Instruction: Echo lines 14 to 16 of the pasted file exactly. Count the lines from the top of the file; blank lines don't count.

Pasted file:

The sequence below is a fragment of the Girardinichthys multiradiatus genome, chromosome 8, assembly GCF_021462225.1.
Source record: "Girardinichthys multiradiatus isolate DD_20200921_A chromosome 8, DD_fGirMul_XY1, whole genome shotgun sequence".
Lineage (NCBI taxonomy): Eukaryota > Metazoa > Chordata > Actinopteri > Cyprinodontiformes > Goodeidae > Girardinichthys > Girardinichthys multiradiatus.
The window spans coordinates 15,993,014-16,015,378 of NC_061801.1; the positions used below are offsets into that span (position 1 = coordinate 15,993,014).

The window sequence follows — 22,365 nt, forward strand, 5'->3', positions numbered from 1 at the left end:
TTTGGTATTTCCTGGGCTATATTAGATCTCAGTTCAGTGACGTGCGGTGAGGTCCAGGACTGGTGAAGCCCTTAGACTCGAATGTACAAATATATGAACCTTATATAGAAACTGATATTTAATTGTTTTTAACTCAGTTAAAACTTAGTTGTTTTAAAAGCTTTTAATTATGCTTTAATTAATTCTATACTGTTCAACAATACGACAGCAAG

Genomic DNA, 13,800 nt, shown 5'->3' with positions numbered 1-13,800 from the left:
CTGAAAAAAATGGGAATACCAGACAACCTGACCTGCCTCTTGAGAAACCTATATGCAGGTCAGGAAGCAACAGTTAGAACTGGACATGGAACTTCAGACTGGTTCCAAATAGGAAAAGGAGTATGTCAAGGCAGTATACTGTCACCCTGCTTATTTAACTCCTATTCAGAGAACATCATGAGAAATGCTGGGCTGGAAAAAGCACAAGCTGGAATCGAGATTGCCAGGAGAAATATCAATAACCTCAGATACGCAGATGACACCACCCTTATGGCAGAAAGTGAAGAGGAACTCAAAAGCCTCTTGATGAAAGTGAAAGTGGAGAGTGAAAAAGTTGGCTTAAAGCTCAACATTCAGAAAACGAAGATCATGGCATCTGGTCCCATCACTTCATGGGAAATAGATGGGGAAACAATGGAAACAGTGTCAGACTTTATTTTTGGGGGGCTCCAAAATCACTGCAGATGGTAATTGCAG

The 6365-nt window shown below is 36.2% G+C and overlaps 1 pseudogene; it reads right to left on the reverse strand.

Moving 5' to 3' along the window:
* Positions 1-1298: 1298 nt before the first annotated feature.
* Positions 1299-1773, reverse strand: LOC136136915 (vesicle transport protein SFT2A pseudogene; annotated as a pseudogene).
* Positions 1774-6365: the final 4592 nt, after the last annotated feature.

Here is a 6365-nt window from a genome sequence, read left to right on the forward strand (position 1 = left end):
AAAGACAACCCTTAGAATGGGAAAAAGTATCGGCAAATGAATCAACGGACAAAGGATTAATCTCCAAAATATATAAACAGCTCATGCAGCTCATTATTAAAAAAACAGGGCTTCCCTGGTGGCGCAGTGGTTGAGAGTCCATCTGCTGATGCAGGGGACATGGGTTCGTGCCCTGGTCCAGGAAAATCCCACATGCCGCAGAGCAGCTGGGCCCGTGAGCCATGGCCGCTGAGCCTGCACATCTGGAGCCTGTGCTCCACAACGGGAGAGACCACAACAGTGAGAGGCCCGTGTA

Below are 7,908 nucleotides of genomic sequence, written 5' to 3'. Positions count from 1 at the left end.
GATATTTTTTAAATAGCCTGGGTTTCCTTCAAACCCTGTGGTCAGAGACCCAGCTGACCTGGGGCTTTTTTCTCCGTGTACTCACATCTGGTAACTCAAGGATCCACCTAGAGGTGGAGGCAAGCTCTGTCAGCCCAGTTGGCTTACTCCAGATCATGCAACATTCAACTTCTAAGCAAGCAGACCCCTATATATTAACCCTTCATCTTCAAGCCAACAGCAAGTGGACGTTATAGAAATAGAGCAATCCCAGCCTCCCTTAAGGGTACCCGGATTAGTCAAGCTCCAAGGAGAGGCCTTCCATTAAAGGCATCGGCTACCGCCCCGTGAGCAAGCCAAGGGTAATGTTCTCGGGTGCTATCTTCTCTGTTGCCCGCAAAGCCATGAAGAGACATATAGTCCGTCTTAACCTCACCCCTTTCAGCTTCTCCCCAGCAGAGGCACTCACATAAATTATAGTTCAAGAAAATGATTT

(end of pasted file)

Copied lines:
Here is a 6365-nt window from a genome sequence, read left to right on the forward strand (position 1 = left end):
AAAGACAACCCTTAGAATGGGAAAAAGTATCGGCAAATGAATCAACGGACAAAGGATTAATCTCCAAAATATATAAACAGCTCATGCAGCTCATTATTAAAAAAACAGGGCTTCCCTGGTGGCGCAGTGGTTGAGAGTCCATCTGCTGATGCAGGGGACATGGGTTCGTGCCCTGGTCCAGGAAAATCCCACATGCCGCAGAGCAGCTGGGCCCGTGAGCCATGGCCGCTGAGCCTGCACATCTGGAGCCTGTGCTCCACAACGGGAGAGACCACAACAGTGAGAGGCCCGTGTA

Below are 7,908 nucleotides of genomic sequence, written 5' to 3'. Positions count from 1 at the left end.